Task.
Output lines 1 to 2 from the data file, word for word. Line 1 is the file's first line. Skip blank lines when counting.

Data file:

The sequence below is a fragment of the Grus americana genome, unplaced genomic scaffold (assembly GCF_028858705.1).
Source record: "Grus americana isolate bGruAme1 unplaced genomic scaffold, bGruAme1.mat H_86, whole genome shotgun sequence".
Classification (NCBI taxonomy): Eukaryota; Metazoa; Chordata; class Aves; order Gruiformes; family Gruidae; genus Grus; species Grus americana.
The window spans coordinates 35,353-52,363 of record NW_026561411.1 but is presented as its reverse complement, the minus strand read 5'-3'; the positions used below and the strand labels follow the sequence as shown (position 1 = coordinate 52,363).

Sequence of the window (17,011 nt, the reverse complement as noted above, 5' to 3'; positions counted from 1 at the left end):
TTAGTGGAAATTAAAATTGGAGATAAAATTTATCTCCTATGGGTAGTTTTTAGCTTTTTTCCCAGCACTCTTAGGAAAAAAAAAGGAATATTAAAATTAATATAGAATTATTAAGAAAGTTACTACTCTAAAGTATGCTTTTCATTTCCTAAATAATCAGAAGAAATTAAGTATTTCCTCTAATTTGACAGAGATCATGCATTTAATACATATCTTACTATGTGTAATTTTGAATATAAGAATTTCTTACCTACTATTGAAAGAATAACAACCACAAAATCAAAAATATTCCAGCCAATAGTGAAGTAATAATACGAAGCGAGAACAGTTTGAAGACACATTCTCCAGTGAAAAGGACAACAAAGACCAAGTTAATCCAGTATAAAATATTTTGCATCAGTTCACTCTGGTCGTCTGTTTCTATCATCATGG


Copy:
The sequence below is a fragment of the Grus americana genome, unplaced genomic scaffold (assembly GCF_028858705.1).
Source record: "Grus americana isolate bGruAme1 unplaced genomic scaffold, bGruAme1.mat H_86, whole genome shotgun sequence".